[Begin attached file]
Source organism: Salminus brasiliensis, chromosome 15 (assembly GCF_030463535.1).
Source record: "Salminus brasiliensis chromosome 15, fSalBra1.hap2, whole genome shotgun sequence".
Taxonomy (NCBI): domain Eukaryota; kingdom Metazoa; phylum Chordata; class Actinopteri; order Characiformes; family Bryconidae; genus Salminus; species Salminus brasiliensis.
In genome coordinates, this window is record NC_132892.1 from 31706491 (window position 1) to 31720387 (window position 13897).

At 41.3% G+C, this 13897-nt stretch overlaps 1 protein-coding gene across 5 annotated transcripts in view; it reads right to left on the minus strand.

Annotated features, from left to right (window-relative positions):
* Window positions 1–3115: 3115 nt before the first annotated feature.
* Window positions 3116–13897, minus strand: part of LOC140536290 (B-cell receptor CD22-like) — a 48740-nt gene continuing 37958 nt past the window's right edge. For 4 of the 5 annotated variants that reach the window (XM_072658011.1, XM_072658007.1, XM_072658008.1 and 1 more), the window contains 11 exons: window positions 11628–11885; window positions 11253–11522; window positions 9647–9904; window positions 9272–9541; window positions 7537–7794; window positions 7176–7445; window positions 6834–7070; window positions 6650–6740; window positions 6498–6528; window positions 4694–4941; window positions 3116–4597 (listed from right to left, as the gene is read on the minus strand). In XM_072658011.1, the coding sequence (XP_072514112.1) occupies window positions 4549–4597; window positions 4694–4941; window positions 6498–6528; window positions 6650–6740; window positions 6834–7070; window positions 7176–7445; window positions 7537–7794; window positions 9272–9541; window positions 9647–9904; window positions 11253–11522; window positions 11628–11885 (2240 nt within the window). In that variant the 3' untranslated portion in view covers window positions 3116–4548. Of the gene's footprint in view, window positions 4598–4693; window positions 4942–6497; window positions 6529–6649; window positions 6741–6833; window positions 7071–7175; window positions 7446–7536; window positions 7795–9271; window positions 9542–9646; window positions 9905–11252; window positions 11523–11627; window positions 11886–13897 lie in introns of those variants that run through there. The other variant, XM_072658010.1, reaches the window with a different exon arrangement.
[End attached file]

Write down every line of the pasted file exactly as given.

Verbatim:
Source organism: Salminus brasiliensis, chromosome 15 (assembly GCF_030463535.1).
Source record: "Salminus brasiliensis chromosome 15, fSalBra1.hap2, whole genome shotgun sequence".
Taxonomy (NCBI): domain Eukaryota; kingdom Metazoa; phylum Chordata; class Actinopteri; order Characiformes; family Bryconidae; genus Salminus; species Salminus brasiliensis.
In genome coordinates, this window is record NC_132892.1 from 31706491 (window position 1) to 31720387 (window position 13897).

At 41.3% G+C, this 13897-nt stretch overlaps 1 protein-coding gene across 5 annotated transcripts in view; it reads right to left on the minus strand.

Annotated features, from left to right (window-relative positions):
* Window positions 1–3115: 3115 nt before the first annotated feature.
* Window positions 3116–13897, minus strand: part of LOC140536290 (B-cell receptor CD22-like) — a 48740-nt gene continuing 37958 nt past the window's right edge. For 4 of the 5 annotated variants that reach the window (XM_072658011.1, XM_072658007.1, XM_072658008.1 and 1 more), the window contains 11 exons: window positions 11628–11885; window positions 11253–11522; window positions 9647–9904; window positions 9272–9541; window positions 7537–7794; window positions 7176–7445; window positions 6834–7070; window positions 6650–6740; window positions 6498–6528; window positions 4694–4941; window positions 3116–4597 (listed from right to left, as the gene is read on the minus strand). In XM_072658011.1, the coding sequence (XP_072514112.1) occupies window positions 4549–4597; window positions 4694–4941; window positions 6498–6528; window positions 6650–6740; window positions 6834–7070; window positions 7176–7445; window positions 7537–7794; window positions 9272–9541; window positions 9647–9904; window positions 11253–11522; window positions 11628–11885 (2240 nt within the window). In that variant the 3' untranslated portion in view covers window positions 3116–4548. Of the gene's footprint in view, window positions 4598–4693; window positions 4942–6497; window positions 6529–6649; window positions 6741–6833; window positions 7071–7175; window positions 7446–7536; window positions 7795–9271; window positions 9542–9646; window positions 9905–11252; window positions 11523–11627; window positions 11886–13897 lie in introns of those variants that run through there. The other variant, XM_072658010.1, reaches the window with a different exon arrangement.